Before Replying: How Understanding Context Can Help You Problem Solve
Singular goals like increasing your online audience or to fundraise, fundraise, fundraise cannot be the measured success they aspire to because they do not measure or seek to understand the complex conditions which preceded the present moment.
What's the Latest?
Our obsession with instant communication threatens to exclude the context in which our business and personal problems inescapably exist. And the imperative to express yourself and always be "getting your ideas out there" often glosses over the essential concerns that belong to the other person. Singular goals like increasing your online audience or to fundraise, fundraise, fundraise cannot be the measured success to which they aspire; they do not measure or seek to understand the complex conditions which preceded the present moment. Entrepreneur Joel Gascoigne recommends several tools to help you discover context before replying.
What's the Big Idea?
Context is often the key to solving problems, whether they are business related or interpersonal. Here are some tips:
1. Give your undivided attention. Turn your phone over, sit on the edge of your seat, and lean forward into the conversation. It's a slog at first, but you'll start to train your listening muscle.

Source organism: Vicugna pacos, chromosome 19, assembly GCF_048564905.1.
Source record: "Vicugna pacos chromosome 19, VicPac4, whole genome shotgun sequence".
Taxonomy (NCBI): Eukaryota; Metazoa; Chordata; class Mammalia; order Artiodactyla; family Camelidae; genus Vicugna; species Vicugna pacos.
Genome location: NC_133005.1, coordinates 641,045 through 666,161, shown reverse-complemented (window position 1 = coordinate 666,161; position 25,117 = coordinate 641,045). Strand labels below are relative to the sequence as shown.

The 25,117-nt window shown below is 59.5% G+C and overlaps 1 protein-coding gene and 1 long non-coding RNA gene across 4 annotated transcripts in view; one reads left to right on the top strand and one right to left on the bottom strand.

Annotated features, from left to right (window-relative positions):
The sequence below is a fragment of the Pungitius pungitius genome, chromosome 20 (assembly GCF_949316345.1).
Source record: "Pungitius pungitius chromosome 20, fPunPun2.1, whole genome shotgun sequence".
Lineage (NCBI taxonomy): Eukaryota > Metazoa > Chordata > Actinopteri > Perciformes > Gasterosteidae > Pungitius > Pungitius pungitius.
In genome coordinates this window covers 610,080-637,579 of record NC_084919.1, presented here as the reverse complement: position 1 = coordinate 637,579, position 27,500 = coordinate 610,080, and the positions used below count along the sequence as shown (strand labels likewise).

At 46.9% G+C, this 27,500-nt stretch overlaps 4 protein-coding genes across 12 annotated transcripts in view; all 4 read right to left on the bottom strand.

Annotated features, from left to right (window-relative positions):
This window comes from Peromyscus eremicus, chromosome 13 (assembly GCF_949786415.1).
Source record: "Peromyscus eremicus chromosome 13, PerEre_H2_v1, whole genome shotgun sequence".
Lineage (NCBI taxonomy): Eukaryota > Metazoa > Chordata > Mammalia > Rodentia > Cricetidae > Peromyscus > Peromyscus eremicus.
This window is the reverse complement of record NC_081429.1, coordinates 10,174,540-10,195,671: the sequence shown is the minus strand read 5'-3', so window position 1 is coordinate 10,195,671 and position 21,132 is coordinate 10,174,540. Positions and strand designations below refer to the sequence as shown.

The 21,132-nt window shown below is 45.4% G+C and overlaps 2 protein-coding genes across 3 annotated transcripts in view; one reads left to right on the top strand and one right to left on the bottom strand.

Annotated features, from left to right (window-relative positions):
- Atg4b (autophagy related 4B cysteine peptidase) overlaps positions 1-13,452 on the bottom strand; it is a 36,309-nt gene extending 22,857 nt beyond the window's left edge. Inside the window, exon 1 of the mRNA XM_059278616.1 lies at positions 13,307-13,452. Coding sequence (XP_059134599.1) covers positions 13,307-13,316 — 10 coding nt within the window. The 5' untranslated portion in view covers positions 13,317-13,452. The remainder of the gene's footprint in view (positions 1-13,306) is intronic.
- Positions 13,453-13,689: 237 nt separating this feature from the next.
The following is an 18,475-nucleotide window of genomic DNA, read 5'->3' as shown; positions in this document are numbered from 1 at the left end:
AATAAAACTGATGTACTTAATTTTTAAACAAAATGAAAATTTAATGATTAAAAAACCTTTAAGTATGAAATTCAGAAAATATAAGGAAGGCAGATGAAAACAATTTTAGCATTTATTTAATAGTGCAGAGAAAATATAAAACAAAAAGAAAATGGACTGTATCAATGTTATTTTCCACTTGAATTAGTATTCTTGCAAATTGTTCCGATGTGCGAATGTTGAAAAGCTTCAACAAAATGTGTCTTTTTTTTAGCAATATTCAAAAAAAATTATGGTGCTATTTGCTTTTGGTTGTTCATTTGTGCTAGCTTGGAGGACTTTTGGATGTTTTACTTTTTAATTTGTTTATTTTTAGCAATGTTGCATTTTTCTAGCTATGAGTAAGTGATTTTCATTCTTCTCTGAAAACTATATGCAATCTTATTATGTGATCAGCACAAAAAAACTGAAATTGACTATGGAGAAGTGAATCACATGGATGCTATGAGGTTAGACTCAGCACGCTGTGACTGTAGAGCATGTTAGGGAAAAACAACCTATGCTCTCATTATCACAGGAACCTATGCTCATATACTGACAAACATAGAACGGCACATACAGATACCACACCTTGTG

2. Realize you don't need to respond. Rather than being prepared to save the conversation from a moment of silence, taking a moment to contemplate an idea just shared is a sign of respect.
3. Ask thoughtful questions. Stating your opinion is fine but what good is it unless takes the context of the conversation into account? By asking questions you can guide the conversation rather than control it.
4. Be prepared to follow the conversation wherever it leads you. Once you've experienced the thrill of uncharted territory, you'll never go back to repeating your canned opinions again.
Read more at Fast Company
Photo credit: Shutterstock
International poker champion Liv Boeree teaches decision-making for Big Think Edge.
"I was so moved when I saw the cells stir," said 90-year-old study co-author Akira Iritani. "I'd been hoping for this for 20 years."
- The team managed to stimulate nucleus-like structures to perform some biological processes, but not cell division.
- Unless better technology and DNA samples emerge in the future, it's unlikely that scientists will be able to clone a woolly mammoth.
- Still, studying the DNA of woolly mammoths provides valuable insights into the genetic adaptations that allowed them to survive in unique environments.
The blood of horseshoe crabs is harvested on a massive scale in order to retrieve a cell critical to medical research. However, recent innovations might make this practice obsolete.
- Horseshoe crabs' blue blood is so valuable that a quart of it can be sold for $15,000.
- This is because it contains a molecule that is crucial to the medical research community.
- Today, however, new innovations have resulted in a synthetic substitute that may end the practice of farming horseshoe crabs for their blood.
SMARTER FASTER trademarks owned by The Big Think, Inc. All rights reserved.